In my previous post, Learn More About Your Home Network with Elastic SIEM – Part 1: Setting Up Elastic SIEM, I explained how you could set up Elastic SIEM on a Raspberry Pi[ad]. The next thing you would want to do is to collect the logs from your firewall and analyze them. Before I jump into the technical details, I should warn you that you may… not be able to do the steps below if you rely on consumer products or you use the equipment provided by your ISP.
Let me go on a short rant here! Every self-respected router vendor should allow firewall logs to be sent to an external system. A common approach is to use the SYSLOG protocol to collect the logs. If your router does not have this capability… well, I would suggest you buy a new, more advanced one.
I personally invested in a tiny Netgate SG-1100 box that runs the open-source PFSense router/firewall. You can, of course, install PFSense on your own hardware if you don’t want to buy a new device. PFSense allows you to configure up to three external log servers. Logstash, that we have configured in the previous post, can play the role of an SYSLOG server and send the events to Elasticsearch. Here is how simple the configuration of the PFSense log shipping looks:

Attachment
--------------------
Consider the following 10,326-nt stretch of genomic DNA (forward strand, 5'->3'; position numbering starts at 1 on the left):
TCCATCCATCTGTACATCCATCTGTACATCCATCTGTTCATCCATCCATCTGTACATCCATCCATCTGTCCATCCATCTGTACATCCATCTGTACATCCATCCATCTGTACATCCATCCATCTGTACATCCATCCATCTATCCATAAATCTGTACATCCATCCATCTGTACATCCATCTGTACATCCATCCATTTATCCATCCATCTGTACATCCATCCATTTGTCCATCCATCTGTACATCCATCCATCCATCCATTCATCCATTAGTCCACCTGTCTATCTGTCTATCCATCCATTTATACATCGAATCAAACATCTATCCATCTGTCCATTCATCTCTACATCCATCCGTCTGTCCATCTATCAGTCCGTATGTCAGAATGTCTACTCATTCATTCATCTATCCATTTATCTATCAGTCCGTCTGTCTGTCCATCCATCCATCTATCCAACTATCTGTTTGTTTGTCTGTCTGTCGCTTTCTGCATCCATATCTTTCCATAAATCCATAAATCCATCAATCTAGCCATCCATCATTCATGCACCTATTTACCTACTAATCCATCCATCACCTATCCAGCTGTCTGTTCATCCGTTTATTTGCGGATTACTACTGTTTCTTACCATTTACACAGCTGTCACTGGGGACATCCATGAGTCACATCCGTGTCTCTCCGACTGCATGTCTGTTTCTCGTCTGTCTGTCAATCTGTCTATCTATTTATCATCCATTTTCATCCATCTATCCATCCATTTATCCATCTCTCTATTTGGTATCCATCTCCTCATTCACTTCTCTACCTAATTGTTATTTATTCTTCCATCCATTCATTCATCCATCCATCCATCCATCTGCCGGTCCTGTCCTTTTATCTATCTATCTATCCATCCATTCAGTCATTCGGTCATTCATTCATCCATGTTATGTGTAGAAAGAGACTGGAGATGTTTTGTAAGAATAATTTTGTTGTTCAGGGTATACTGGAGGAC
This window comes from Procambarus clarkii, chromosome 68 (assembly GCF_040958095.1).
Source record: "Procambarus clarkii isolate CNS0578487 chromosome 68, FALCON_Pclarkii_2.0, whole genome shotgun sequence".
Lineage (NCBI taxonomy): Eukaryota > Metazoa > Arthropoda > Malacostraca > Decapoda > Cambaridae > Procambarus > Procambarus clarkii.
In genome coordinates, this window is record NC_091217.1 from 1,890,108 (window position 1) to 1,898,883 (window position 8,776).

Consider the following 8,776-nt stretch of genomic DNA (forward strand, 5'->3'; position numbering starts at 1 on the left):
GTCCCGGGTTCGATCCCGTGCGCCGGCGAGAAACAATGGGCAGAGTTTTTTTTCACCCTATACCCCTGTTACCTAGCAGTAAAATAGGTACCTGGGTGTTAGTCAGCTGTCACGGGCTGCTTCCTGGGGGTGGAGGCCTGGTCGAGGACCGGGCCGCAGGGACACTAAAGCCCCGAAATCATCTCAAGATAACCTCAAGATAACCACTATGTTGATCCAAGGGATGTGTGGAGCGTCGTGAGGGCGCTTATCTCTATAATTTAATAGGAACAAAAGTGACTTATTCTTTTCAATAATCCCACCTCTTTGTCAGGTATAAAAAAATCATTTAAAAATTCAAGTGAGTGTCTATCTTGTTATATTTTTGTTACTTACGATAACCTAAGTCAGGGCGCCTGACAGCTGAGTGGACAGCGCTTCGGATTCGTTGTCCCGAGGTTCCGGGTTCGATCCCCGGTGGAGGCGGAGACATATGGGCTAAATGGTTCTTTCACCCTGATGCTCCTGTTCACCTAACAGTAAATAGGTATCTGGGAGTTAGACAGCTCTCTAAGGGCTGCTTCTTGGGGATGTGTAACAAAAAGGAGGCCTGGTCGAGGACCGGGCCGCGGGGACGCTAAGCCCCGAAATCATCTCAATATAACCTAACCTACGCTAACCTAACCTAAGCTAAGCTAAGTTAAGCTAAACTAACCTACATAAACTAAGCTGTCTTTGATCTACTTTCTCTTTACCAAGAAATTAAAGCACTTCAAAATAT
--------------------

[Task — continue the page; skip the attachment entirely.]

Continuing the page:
The IP address
192.168.11.72 is the address of the Raspberry Pi, where the ELK SIEM is installed and
5140 is the port that Logstash uses to listen for incoming events. Thas is all you need to configure PFSense to send the logs to the ELK SIEM.
Our next step is to configure Logstash to collect the events from PFSense and feed them into an index in Elastic. The following project from Patrick Jennings will help you with the Logstash configuration. If you follow the instructions, you will see the new index show up in Kibana like this:
The last thing we need to do is to create a dashboard in Kibana to show the data collected from the firewall. Patrick Jennings’ project has pre-configured visualizations and a dashboard for the PFSense data. Unfortunately, when you import those, Kibana warns you that those need to be updated. The reason is that they use the old JSON format used by Kibana, and the latest versions require all objects to be described using the Newline Delimited
NDJSON format (for more details, visit ndjson.org). The pfSense dashboard and visualization are available in my GitHub repository for Home SIEM.
Now, keep in mind that the pfSense logs will not feed into the SIEM functionality of the Elastic stack because it is not in the Elastic Common Schema (ECS) format. What we have created is just a dashboard that visualizes the firewall log data. Also, the dashboard and the visualizations are built using the pfSense data. If you use a different router/firewall, you will need to update the configuration to visualize the data, and things may not work out of the box. I would be curious to hear feedback on how other routers can send data to ELK.
In subsequent posts, I will describe how you can use Beats to get data from the machines connected to your local network and how you can dig deeper into the collected data.